Perhaps this was made worse by the fact that the writing is quite poetic and symbolic. Adam spends a lot of time making short little poems with random pairs of words, and the way that the novel is told is almost a sort of stream of consciousness narrative. I found this odd, especially for a YA contemporary novel, but I was willing to give it a try. I have enjoyed stream of consciousness literature before, so I was actually quite excited. However, my issue with the way it was used in this novel was that I don’t feel like any of the characters really stood their ground enough as individuals. The narrative would sometimes switch from one character to another, and by the end of the novel, I think most of the characters had been the focus of the narrative at some point, but the information we were given about them and the events happening were just a bit too wishy-washy and vague for me.

Vague seems to be the overall impression of this novel. I don’t mind reading novels that experiment with symbolism and narrative, I’m used to them, but I do think that there has to be a balance. There was clearly symbolism in this novel, there was a lot of talk of hearts (understandably), but if Irfan Master was hoping that his novel would make his readers think about something in particular, it didn’t achieve it with me. Even basic things missed me. For example, even now I’m not completely sure if Adam actually lives with his grandmother. I’m pretty sure she was mentioned at some point, but then she disappeared. There was another plot to do with Adam’s father, his younger sister, and domestic abuse, but for such a heavy topic, it just wasn’t explored at all.

This is one of the hardest reviews I’ve ever written, simply because I am completely lost for words over this novel. I read it, but I can’t find any wider meaning to it. It was just a string of events, and the attempts at symbolism and imagery completely went over my head. Nothing was explored, none of the characters stood out to me, and the plot was barely identifiable.

Book Reviews, YA Contemporary, Young Adult

The State of Grace – Rachel Lucas Review

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Rating: ★★

I received a free copy of this book from NetGalley in exchange for an honest review.

When I started writing this review, I thought that I was just disappointed, but then I realised that this book actually made me surprisingly angry. While the representation of ASD was good, the lack of plot and the frankly terrible secondary characters made this book really get on my nerves.

My main problem was the lack of actual plot. Grace has Autism. She struggles at school. Her best friend is Anna. She lives with her parents and sister, but her father travels a lot for work. She has a horse. She begins to date Gabe. There is a lot of stuff to Grace’s life, but there wasn’t a clear plot. Apart from her new relationship with Gabe, nothing at the end of the novel was different from the beginning, which made me wonder a bit what the point was. Towards the end, things began to pick up, but I felt like it was rushed and somewhat meaningless once it had finished. Grace makes a huge mistake trying to be cool, which makes her fear that her friends will hate her. This was understandable because Rachel Lucas does a really good job at getting us to understand the way Grace thinks, but Grace doesn’t actually do anything to solve this, which made it feel a bit lacklustre. Rather, everything was solved by other characters swooping in to save her and  assuring her that everything is fine. It’s not that I was looking for Grace to be magically cured of her autism and anxiety, but it would have been nice to have seen Grace do something to fix the mess that she made and take some ownership.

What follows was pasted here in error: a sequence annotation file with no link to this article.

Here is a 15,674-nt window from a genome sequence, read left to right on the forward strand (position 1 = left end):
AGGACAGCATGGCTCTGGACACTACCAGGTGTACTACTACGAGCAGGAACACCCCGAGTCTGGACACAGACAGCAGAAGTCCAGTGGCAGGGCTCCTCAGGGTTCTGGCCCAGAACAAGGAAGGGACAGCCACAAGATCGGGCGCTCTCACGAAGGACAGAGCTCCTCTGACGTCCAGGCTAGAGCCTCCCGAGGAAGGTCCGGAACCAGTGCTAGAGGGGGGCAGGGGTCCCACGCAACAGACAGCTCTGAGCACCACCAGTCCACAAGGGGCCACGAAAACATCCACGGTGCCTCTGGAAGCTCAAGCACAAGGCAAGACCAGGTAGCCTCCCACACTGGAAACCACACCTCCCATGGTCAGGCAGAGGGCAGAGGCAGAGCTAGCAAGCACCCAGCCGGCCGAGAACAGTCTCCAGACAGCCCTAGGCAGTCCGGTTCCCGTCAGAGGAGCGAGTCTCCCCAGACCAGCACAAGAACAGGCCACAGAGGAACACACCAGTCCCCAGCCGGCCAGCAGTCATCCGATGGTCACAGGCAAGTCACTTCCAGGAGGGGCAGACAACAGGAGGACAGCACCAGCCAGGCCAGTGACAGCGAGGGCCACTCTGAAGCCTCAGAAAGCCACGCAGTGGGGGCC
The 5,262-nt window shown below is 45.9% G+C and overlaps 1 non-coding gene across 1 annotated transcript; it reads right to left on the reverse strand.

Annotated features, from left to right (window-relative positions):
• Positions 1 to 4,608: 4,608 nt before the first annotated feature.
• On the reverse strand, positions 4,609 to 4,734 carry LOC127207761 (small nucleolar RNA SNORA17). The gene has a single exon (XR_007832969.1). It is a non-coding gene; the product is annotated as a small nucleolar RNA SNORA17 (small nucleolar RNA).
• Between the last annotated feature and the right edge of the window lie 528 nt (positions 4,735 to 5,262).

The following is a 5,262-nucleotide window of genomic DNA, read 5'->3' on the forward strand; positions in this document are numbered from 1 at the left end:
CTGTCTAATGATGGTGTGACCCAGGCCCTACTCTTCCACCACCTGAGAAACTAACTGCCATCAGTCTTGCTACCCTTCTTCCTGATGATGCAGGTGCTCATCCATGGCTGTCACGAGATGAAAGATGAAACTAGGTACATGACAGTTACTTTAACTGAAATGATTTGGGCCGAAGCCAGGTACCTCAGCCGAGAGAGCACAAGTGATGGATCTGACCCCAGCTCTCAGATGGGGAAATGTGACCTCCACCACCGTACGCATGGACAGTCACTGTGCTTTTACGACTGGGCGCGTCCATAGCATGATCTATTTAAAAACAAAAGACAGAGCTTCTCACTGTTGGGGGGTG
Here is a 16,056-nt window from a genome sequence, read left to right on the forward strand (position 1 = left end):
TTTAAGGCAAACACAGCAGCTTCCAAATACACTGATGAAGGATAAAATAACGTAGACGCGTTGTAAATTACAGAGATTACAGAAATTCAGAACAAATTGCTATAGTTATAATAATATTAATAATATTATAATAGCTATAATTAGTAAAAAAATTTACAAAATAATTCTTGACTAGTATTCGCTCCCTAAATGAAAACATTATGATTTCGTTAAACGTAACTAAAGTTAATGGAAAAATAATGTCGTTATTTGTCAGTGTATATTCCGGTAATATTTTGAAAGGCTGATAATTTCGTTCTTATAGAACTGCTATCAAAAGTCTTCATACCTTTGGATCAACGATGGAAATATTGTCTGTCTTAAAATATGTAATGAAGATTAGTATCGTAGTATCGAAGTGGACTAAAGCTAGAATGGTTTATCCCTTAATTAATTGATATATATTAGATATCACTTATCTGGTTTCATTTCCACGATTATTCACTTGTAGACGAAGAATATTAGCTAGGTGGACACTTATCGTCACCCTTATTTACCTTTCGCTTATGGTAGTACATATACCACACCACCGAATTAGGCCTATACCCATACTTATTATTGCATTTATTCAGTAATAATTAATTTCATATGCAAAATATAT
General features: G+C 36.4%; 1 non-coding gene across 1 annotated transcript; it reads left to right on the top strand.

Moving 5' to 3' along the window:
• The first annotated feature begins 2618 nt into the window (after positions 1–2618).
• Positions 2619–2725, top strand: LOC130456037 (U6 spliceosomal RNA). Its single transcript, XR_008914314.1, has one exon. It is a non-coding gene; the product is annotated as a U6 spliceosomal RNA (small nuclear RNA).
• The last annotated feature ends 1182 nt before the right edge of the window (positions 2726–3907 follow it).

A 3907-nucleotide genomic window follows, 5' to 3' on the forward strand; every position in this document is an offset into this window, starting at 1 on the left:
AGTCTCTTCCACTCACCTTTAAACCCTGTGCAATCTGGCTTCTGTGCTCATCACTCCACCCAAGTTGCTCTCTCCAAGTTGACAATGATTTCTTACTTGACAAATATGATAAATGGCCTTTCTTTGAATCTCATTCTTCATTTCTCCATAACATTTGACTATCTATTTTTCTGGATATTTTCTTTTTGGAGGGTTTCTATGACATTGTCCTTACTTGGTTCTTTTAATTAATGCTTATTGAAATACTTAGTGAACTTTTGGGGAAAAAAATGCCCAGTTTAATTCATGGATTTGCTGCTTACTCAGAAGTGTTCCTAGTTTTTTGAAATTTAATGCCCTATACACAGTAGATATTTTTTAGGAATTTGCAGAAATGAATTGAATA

Rachel Lucas did a really good job at representing life with Autism. I’ve learned since that this is an #ownvoices novel, and you can definitely see the effects of this being told by someone who knows what it feels like to have Autism. We see Grace’s thought processes, how she handles people, and her daily life. I was really impressed at how Lucas shows us a little of what it feels to be overwhelmed by the world around you, and the way that it’s written really shows you how Grace struggles to deal with all of the sounds, sights, and smells around her. Grace was a really well developed character in this sense. However, I was a bit disappointed at the representation of Gabe’s ADHD, in that there basically was none. It was mentioned, and I thought that we might get so learn a bit about his experiences, but then this just disappeared for the entire rest of the novel. It felt odd that a novel that was clearly trying to represent one condition would so completely disregard another that it had purposefully mentioned.

This leads onto my final issue with the novel, which is simply that all of the secondary characters were completely two-dimensional. For example, we basically know nothing about Gabe other than that he is Polish, has ADHD, and watches Doctor Who. We don’t see his sense of humour or his feelings. We barely even see him talk, as when Gabe and Grace hang out, Lucas just skims over their dialogue and summarises their conversations for us. The same goes for Grace’s friendship with Anna. It was taken for granted that readers would just accept that Anna was Grace’s best friend because we were told that she was, but I would have liked to have seen Anna actually doing something to actively support Grace so that I could understand why Grace feels more comfortable with Anna than other people.

Grace’s mother and sister are shown a lot more, but they still felt so flat. Grace’s sister Leah is basically irrelevant for the entire story until she suddenly has alcohol poisoning, which was so random that I couldn’t believe it was happening. Grace’s mother is struggling with her marriage and has rekindled a friendship with an old friend called Eve, who is pushing her to return to work now that her daughters are older. Eve is portrayed as some sort of evil witch, and Grace’s mother as a brainless and bitter housewife. At the end, Grace’s mother realises that Eve has been a bad influence and returns to being blissfully happy with home life. This was a laughable twist of events, and really annoyed me. There is nothing wrong with Grace’s mother being interested in returning to work, but it was shown as a terrible, selfish thought on her part, and I just can’t believe that someone as inconsiderate Eve could exist. Characters were either good people or terrible people, there was no in between, and the terrible characters were given no chance for redemption or development. This made it really hard to take any of the secondary characters seriously because they were like caricatures of real people.